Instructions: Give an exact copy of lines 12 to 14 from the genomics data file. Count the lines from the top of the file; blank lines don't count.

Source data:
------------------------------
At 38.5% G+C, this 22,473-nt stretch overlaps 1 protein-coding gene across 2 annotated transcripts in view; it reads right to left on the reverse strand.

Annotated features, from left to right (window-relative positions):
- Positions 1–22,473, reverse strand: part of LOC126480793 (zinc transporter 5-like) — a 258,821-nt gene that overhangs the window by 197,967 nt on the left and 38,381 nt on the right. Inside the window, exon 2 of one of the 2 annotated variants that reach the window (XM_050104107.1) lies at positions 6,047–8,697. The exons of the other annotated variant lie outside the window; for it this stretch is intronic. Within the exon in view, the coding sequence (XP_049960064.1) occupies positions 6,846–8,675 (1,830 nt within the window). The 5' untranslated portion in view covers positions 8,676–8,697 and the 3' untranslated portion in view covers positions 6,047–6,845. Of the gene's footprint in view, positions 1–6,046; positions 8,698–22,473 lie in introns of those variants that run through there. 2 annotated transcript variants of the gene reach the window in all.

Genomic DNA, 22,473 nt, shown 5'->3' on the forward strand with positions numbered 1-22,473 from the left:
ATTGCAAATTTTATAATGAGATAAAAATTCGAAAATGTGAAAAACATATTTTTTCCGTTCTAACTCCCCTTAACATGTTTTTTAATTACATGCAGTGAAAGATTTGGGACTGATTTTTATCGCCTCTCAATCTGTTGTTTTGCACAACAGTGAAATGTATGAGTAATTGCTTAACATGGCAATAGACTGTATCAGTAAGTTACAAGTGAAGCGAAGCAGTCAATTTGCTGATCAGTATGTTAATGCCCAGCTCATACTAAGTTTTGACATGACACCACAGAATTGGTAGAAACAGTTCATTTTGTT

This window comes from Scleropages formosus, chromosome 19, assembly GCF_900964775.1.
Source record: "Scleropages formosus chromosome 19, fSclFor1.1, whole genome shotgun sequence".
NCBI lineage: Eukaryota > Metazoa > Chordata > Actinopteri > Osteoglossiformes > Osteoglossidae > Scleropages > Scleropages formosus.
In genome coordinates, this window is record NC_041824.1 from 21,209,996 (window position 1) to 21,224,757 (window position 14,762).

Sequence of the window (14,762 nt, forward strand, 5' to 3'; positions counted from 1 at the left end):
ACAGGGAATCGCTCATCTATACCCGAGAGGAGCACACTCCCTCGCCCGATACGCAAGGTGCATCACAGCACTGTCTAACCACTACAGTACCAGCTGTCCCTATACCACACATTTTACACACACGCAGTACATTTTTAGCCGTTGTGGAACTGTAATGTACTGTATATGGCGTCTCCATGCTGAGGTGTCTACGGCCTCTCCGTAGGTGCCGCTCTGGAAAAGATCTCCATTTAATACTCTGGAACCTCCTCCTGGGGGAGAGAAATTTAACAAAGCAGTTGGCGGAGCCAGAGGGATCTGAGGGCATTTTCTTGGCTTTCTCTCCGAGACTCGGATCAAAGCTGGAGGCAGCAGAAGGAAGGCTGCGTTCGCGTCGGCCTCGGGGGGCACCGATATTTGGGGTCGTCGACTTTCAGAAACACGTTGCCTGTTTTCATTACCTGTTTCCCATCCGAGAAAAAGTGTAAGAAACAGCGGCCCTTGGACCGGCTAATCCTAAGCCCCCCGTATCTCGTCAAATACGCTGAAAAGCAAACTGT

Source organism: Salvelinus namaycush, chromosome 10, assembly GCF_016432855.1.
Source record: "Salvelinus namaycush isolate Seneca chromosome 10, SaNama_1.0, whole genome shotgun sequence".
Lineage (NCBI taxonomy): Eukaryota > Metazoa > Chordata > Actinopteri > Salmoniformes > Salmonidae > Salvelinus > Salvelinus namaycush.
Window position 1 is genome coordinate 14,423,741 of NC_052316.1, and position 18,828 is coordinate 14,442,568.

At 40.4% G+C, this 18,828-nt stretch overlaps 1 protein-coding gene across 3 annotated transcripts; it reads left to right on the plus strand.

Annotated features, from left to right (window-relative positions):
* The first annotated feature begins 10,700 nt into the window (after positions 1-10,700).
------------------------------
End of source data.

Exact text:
Source organism: Salvelinus namaycush, chromosome 10, assembly GCF_016432855.1.
Source record: "Salvelinus namaycush isolate Seneca chromosome 10, SaNama_1.0, whole genome shotgun sequence".
Lineage (NCBI taxonomy): Eukaryota > Metazoa > Chordata > Actinopteri > Salmoniformes > Salmonidae > Salvelinus > Salvelinus namaycush.